As one of the world’s largest online marketplaces, eBay provides an ideal platform for selling unwanted items or building a selling business.
Unfortunately, it also has a reputation for scams. This notoriety can be off-putting for new users to the platform. This article will aim to build confidence in new sellers who may be nervous or apprehensive about selling on eBay due to the perceived risk of scams.
Selling on eBay with confidence
Keep these three golden rules in mind at all times when selling on eBay.
Golden Rule 1: Owning a business is inherently risky
Scammers are definitely not unique to eBay. Selling anywhere, whether online or in a traditional store, is inherently risky. Every retailer, big or small, needs to anticipate and deal with some amount of loss. This can be a result of theft, fraud or damage.
Selling on eBay has the same risks. For this reason, new sellers must be prepared to lose money on a small percentage of sales. No seller is immune from this, though the biggest sellers are less likely to feel the impact.
Golden Rule 2: Most eBay buyers are legitimate
While it may sometimes feel like scammers are rampant on eBay, the actual percentage of fraudulent sales on the site is low. The total number of listings in 2018, for example, was over 1.2 billion. The majority of transactions were legitimate, representing millions (and millions!) of successful sales.
Scam warnings and experiences are a popular topic on eBay forums and websites (and this one is no exception) but the reality is that fraudulent buyers are not as common as you may expect. The vast majority of eBay buyers do not have the intention scam sellers.
Golden rule 3: It is not possible to foolproof a sale but extra precautions can help
In an ideal world, there would be a guaranteed way to prevent unscrupulous buyers from taking advantage of eBay sellers. With so many scam variations, this is currently impossible. Sellers can, however, take steps to protect themselves from the most common scams. Check out the tips below to help avoid getting scammed on eBay.
Basic scam protection for sellers
While it is difficult to avoid scams and unscrupulous buyers completely, new eBay sellers can take simple precautions to lessen their risk.
Learn eBay policy to the letter
The more you know, the better. New sellers are particularly vulnerable to scams due to inexperience. The easiest way to lessen this risk is to learn as much as possible about eBay procedure and policy.
Stay away from high risk selling categories
Highly desirable items such as laptops, cell phones and designer handbags are common targets for scammers. New sellers should steer clear of aspirational categories, at least before gaining more selling experience. If selling designer items is unavoidable, consider using the eBay Authenticate program.
Adjust selling preferences to weed out potentially difficult buyers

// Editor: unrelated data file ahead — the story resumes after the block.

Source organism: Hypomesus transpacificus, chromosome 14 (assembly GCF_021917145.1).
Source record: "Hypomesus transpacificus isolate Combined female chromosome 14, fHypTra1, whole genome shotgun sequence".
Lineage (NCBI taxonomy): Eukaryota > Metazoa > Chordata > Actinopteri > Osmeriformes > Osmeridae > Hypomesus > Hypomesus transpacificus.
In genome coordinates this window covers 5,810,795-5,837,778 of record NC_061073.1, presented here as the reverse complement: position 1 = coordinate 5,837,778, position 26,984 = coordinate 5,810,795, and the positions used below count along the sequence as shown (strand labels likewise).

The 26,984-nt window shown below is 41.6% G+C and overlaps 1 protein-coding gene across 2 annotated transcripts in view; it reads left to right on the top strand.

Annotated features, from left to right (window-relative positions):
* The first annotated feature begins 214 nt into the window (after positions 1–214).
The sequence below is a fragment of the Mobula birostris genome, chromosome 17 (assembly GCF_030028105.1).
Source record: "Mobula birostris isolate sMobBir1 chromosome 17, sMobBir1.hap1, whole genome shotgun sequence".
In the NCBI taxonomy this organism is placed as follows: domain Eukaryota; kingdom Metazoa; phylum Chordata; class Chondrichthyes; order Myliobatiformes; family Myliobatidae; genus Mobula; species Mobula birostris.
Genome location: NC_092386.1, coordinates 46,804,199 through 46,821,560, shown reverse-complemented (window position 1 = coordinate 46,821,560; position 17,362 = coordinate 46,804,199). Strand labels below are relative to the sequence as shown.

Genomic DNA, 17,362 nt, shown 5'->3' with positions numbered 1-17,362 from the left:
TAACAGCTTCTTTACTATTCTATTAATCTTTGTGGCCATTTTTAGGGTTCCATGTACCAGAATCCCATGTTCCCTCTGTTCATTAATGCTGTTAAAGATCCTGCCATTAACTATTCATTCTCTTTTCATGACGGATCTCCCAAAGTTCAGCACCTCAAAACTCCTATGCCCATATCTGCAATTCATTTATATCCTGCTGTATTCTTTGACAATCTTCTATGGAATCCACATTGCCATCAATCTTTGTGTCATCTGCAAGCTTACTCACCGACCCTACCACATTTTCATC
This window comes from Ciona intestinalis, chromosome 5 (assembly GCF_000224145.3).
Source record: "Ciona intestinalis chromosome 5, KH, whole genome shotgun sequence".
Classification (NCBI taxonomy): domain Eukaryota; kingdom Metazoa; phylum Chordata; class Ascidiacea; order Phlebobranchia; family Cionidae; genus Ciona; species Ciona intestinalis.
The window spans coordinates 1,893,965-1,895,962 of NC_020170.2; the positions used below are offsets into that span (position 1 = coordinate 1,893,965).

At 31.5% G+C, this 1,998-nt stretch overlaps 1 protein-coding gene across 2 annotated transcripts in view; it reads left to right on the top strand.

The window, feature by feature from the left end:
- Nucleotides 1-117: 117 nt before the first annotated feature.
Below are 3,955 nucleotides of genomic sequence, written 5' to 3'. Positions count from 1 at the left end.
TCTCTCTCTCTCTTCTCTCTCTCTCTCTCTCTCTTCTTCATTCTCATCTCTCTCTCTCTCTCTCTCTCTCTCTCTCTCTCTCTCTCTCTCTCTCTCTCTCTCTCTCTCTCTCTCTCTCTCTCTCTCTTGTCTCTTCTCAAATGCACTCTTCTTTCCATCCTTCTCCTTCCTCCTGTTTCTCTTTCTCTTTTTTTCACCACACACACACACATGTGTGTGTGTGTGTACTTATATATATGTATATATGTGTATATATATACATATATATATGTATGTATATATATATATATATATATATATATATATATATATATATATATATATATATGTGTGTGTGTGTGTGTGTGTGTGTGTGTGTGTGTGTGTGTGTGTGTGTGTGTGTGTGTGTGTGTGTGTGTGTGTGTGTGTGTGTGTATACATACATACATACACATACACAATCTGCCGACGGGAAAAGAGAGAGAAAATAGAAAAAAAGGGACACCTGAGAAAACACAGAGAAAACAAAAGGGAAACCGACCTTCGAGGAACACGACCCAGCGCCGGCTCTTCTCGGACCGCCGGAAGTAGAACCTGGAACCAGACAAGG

eBay allows sellers to exclude certain types of buyers from bidding or buying their items. This can be found in the Buyer Requirements section under Selling Preferences. Sellers can, for example, block buyers who have a history of unpaid items.
Learn classic scam red flags
With so many different variations, it may be impossible to learn every specific scam routine. A much easier technique is to become familiar with the classic red flags for the most common scams. Read more about how to recognize fraudulent buyers elsewhere on Auction Nudge.
Send items with signature confirmation
eBay’s Money Back Guarantee requires sellers to use signature confirmation when sending items with a payment value of $750 or more. Some sellers choose to use signature confirmation for items worth less for additional protection against scammers.
Purchase shipping insurance for valuable items
Most shipping companies offer a basic level of insurance for all packages, typically $50 or $100. When shipping items over this amount, buying extra insurance can be worth it for extra peace of mind in the event of the item being lost or damaged in transit (or claimed as such by a scammer).
Consider using local pickup for fragile items
Even with signature confirmation, tracking and shipping insurance, it can still be risky to send fragile items through the mail. If the item is one-of-a-kind or particularly valuable, consider using the local pickup option to ensure that a potentially unscrupulous buyer has no opportunity to claim a refund for damage.
Factor loss into your business plan
As mentioned above, the anticipation of loss is a key part of any selling business. Keep this in mind when calculating profit margins and business income. Some sellers choose to put aside a certain amount of income every month to account for a small percentage of lost sales.
Experienced sellers, do you have any tips to share about selling confidently on eBay?